Lecture 11 Notes, Nonparametric Statistics
Does not depend on the population fitting any particular type of distribution
(e.g, normal). Make fewer assumptions and apply more broadly at the
expense of a less powerful test (needing more observations to draw
Lecture 10 Notes, Hypothesis Testing
A (parametric) hypothesis is a statement about one or more population
parameters. This hypothesis can be tested using a hypothesis test.
A hypothesis test consists of:
1. Two comple
Lecture 9 Notes, Intervals
1 Interval Estimation
Interval estimation is another approach for estimating a parameter . Interval estimation
consists in finding a random interval that contains the true parameter with probability (1
). Such an interval is ca
Lecture 8 Notes, Estimation
A pmf/pdf can be equivalently written as fX (x) or fX (x|), where represents the
constants that fully define the distribution. For example, if X is a normally distributed RV,
the constants and will f
Lecture 2 Notes, Discrete and Random Variables
A random variable is a variable with unknown numerical value that can take on, or
represent, any possible element from a sample space. The elements of a sample
Lecture 6 Notes, Normal Distribution
1 Discrete Distributions
Let the RV X be the total number of successes in a sample of n elements drawn
from a population of N elements with a total number of M successes. Then, the
Lecture 7 Notes, Random Sampling
Let X1., Xn be mutually independent RVs such that fXi (x) = fXj (x) i = j. Denote fXi (x) = f(x). Then, the collection
X1, ., Xn is called a random sample of size n from the population f(x).
Lecture 5 Notes, Vectors
1 Function of a Random Variable (Univariate Model)
Let X be a discrete random variable with pmf fX (x). Define a new random variable Y
as a function of X, Y = r(X). The pmf of Y , fY (y), is derived as follows:
Lecture 1 Notes, Set and Probability
Definitions and Theorems
1. Experiment: any action or process whose outcome is subject to uncertainty.
2. Sample Space: collection of all possible outcomes (or elements) of the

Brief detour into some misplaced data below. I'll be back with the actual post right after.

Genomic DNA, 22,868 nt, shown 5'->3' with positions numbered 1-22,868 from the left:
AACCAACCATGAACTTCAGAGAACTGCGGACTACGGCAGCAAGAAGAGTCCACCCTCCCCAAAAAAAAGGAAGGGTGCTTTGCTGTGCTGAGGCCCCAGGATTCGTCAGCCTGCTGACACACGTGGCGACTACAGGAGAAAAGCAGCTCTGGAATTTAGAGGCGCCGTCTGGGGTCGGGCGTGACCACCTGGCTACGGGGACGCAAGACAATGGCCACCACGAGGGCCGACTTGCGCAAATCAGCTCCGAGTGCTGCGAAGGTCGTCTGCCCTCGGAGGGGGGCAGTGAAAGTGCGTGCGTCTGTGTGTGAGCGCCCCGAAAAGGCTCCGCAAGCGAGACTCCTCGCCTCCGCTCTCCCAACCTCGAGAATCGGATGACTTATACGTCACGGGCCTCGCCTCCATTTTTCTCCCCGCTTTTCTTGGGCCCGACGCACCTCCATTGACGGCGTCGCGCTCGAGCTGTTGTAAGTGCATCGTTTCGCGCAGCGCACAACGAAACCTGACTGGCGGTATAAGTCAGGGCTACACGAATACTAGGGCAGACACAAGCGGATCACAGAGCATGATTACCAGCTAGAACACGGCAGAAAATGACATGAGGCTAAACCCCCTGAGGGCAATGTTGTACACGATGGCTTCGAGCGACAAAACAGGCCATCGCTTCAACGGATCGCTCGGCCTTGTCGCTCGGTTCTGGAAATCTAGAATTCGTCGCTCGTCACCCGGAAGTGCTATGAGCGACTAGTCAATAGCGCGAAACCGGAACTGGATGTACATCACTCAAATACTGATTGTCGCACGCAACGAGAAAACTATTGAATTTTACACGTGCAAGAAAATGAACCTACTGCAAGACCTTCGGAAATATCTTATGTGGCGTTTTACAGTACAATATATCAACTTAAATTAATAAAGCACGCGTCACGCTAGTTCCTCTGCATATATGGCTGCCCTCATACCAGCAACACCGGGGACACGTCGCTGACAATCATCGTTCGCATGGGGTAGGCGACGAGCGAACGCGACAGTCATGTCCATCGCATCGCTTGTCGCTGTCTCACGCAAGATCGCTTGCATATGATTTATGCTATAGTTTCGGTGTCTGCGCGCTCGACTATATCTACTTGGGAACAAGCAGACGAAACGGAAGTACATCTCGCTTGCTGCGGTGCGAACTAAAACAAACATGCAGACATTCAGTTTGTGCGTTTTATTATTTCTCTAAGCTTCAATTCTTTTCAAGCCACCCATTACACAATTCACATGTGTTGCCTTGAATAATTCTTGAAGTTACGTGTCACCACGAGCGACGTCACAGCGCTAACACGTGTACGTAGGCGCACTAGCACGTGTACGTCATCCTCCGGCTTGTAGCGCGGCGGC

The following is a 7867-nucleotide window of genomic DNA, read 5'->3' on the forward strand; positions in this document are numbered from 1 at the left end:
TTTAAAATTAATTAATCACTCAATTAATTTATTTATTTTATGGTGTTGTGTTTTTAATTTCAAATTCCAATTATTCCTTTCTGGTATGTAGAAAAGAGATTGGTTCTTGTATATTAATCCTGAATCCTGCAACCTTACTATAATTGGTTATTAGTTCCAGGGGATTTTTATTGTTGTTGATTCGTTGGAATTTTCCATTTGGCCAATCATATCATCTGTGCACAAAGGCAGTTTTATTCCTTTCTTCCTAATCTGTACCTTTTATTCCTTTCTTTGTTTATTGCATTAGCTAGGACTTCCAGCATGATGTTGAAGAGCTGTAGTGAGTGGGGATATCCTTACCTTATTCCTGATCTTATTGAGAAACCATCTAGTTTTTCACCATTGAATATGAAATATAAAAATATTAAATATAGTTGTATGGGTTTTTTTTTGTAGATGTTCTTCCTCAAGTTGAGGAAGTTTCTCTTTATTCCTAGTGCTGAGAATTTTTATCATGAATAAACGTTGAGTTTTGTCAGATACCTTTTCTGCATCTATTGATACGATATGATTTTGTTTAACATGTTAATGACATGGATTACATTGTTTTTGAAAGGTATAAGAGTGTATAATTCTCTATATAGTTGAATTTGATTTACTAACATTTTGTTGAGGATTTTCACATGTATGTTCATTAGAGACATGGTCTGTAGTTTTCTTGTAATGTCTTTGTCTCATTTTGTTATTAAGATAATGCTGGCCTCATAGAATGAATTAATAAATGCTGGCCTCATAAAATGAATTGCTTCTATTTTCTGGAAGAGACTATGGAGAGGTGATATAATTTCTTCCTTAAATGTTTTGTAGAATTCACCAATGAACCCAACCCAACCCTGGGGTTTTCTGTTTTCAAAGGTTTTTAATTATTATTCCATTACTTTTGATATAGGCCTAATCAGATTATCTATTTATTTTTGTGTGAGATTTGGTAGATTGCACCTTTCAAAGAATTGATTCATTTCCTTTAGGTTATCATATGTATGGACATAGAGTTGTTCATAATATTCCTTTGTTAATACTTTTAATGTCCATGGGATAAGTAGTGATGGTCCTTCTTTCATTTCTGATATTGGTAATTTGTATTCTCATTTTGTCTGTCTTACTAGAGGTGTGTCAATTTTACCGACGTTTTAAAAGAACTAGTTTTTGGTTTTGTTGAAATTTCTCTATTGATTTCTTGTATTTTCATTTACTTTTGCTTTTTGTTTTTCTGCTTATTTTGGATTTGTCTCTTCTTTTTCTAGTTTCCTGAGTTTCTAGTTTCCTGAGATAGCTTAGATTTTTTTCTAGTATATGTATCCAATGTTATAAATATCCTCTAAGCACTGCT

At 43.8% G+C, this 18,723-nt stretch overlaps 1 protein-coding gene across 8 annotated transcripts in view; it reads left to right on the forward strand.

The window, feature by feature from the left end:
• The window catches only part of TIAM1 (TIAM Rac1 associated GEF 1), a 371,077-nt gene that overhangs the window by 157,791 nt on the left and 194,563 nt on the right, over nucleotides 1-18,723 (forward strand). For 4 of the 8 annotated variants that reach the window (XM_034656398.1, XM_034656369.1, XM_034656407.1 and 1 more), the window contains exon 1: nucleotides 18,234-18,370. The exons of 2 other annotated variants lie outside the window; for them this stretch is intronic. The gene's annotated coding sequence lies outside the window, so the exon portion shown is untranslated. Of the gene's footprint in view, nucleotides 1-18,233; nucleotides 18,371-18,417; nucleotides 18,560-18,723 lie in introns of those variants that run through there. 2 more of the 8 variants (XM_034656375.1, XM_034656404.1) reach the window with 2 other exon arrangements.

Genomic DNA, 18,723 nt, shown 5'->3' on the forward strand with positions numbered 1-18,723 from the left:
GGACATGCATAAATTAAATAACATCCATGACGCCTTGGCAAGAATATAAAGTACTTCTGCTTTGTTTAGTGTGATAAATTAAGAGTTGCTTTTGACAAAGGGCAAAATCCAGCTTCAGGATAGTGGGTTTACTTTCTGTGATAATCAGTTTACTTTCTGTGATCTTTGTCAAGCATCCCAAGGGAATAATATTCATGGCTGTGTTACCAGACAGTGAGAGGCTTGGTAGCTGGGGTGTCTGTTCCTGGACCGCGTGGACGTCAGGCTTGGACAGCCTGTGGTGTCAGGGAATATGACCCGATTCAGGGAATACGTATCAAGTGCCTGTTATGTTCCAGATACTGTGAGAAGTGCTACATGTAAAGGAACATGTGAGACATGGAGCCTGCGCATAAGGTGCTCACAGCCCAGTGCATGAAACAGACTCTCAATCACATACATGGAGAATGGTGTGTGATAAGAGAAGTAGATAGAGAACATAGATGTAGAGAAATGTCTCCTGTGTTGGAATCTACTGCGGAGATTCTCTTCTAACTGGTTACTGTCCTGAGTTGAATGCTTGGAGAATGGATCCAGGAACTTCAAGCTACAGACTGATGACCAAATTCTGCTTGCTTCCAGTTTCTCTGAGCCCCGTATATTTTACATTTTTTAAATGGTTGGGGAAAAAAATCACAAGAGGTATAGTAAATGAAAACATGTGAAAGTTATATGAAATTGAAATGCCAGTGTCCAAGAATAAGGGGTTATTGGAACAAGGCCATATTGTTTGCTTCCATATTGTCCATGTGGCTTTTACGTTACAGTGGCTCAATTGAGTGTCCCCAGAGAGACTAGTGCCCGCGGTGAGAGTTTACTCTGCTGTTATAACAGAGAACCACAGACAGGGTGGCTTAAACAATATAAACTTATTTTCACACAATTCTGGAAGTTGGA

experiment (set S). [Fin
Lecture 4 Notes, Expectations
1 Expected Value
1.1 Univariate Model
Let X be a RV with pmf/pdf f (x). The expected or mean value of X, denoted E(X)
or X , is defined as:
E(X) = X =
E(X) = X =
Lecture 3 Notes, Multivariable Distribution
1 Multiple Random Variables
Many experiments deal with more than one source of uncertainty. For these cases a random
vector must be defined to contain the multiple random variables we
Lecture 10 Notes, Regression
Regression analysis allows us to estimate the relationship of a response
variable to a set of predictor variables
x1, x2, xn
be settings of x chosen by the investigator and
y1, y2, yn
be the corresponding values of the res
Lecture 2 Notes, Data
A population is a collection of objects, items, humans/animals (units) about
which information is sought.
A sample is a part of the population that is observed.
A parameter is a numerical characteristic
Lecture 9 Notes, Two-Sample Inference
Independent Samples Design:
There are a few dierent ways we can do an experiment. In an independent samples design,
we have an independent sample from each population. The data from the two groups are independent.
Lecture 6 Notes, Inference
Statistical Inference is the process of making conclusions using data that is subject to random variation.
Bias() := E() , where is the true parameter value and is an estimate of it
computed from data.
Mean-Squared Error (MSE)
Lecture 4 Notes, Central Limit
Let X1, X2, . . . , Xn be a random sample drawn from any distribution with a finite mean and
variance . As n , the distribution of:
converges to the distribution N(0, 1). In other words,
Note 1: What
Lecture 5 Notes, Confidence Intevals
Instead of reporting a point estimator, that is, a single value, we want to report a
confidence interval [L, U] where:
P cfw_L U = 1 ,
the probability of the true value being within [L, U] is pretty large.
Here, [L, U]
Lecture 1 Notes, Probability
A probability space, defined by Kolmogorov (1903-1987) consists of:
A set of outcomes S, e.g.,
for the roll of a die, S = cfw_1, 2, 3, 4, 5, 6,
for the roll of two dice, S =
1 , 1 , 2 , 1 ,., 6
temperature on Monday
Lecture 8 Notes, Single Sample Inference
You know already for a large sample, you can invoke the CLT so:
X N(, ).
Also for a large sample, you can replace an unknown by s.
know how to do a hypothesis test for the mean, either:
calculate z-statistic a
Lecture 3 Notes, Numerical Data
i =1 i
Sample median: order the data values x(1) x(2) x(n), so then
median := x := 1
+ x( +1)]
Mean and median can be very dierent: 1, 2, 3, 4, 500 .